London (CNSNews.com) - Britain's main anti-smoking organization sent a letter to bar and restaurant companies Monday warning of civil legal action if they fail to protect employees from second-hand cigarette smoke.
Action on Smoking and Health (ASH) said it was teaming up with one of the country's largest personal injury law firms, Thompsons, in an attempt to increase pressure on businesses to ban smoking.
The registered letter, sent to 170 companies, warns that employers who continue to permit smoking in their workplaces could be held liable for damages in civil courts.
The letter, which details the effects of and the chemicals contained in second-hand smoke, will be used to bolster any future legal case brought by employees.
"The time is long past when employers should have known that second-hand smoke is bad for their staff, and bad for the general public," said ASH Director Deborah Arnott.
"We will shortly be announcing further moves to encourage employees whose health has been damaged because their bosses allowed smoking in the workplace to begin legal actions for compensation," she said.
Under British health and safety regulations, ASH said, a "date of guilty knowledge" must be established, after which an employer who continues to allow an unhealthy or unsafe practice can be held liable.
An ASH spokesman said the organization's lawyers believe this date could be placed in the early 1990s at the latest, but that no legal precedent has yet been established under U.K. law.
Spokesman Ian Willmore said the letter was a "first shot" against the bar and restaurant industry and that ASH will most likely set up a help line for employees who believe their health has been damaged by smoke in the workplace.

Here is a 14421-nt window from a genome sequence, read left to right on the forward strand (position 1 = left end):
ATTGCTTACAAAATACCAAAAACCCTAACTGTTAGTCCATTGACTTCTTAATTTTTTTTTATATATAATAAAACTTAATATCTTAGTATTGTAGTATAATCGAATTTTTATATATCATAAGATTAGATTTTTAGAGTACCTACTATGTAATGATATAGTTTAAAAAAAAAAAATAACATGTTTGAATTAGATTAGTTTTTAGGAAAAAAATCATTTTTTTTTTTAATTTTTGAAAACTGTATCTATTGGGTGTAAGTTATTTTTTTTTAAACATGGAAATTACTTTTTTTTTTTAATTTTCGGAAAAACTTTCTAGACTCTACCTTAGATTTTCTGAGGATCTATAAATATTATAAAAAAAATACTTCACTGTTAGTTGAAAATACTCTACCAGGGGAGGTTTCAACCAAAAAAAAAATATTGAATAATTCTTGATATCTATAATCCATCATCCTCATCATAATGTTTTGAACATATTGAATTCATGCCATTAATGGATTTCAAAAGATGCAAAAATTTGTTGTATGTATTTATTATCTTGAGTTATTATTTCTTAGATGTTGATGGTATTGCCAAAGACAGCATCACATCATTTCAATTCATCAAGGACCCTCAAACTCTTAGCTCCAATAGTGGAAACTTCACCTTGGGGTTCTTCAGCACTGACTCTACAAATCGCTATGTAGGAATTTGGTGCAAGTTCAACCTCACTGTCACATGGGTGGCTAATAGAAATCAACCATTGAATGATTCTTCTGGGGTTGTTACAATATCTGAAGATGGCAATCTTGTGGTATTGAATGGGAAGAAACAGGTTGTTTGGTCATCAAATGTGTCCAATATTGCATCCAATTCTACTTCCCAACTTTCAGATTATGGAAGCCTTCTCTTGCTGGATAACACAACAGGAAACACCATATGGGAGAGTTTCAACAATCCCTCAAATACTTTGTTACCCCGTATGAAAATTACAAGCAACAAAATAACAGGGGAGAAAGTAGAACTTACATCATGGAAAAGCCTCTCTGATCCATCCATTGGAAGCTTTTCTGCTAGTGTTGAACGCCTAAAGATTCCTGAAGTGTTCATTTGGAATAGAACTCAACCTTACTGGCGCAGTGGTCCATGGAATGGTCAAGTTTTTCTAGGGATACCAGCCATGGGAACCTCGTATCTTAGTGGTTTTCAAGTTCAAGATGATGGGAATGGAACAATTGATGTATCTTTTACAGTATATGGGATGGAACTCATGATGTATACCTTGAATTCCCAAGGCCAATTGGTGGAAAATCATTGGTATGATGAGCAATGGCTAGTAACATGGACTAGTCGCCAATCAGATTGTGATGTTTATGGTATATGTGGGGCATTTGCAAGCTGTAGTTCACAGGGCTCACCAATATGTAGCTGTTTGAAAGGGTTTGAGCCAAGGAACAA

"It's no better to expose an employee to carcinogens in a bar or a restaurant than it is to drop a brick on their head on a building site," Willmore said.
A ban, rather than segregated smoking and non-smoking areas or the installation of ventilation systems, is "the only satisfactory method" of protecting workers from smoke, Willmore said.
An umbrella association of industry groups, the Charter Group, insists that it has made progress in curbing the effects of tobacco smoke and in providing for non-smokers.
The group has instituted a voluntary code of conduct and has encouraged restaurants and pubs to post signs indicating the establishment's smoking policy.
One U.S. restaurant chain, Pizza Hut, has banned smoking in all its U.K. restaurants.
Simon Clark of smokers' rights group FOREST criticized the ASH letter. FOREST backs the Charter Group's code but is against mandatory smoking restrictions.
"We think it's an absolutely despicable tactic," Clark said.
"I think people in Britain are opposed to the litigious society that we see in America," he said. "What ASH is really saying to the hospitality industry is 'do what we say or else we'll sue you.'"
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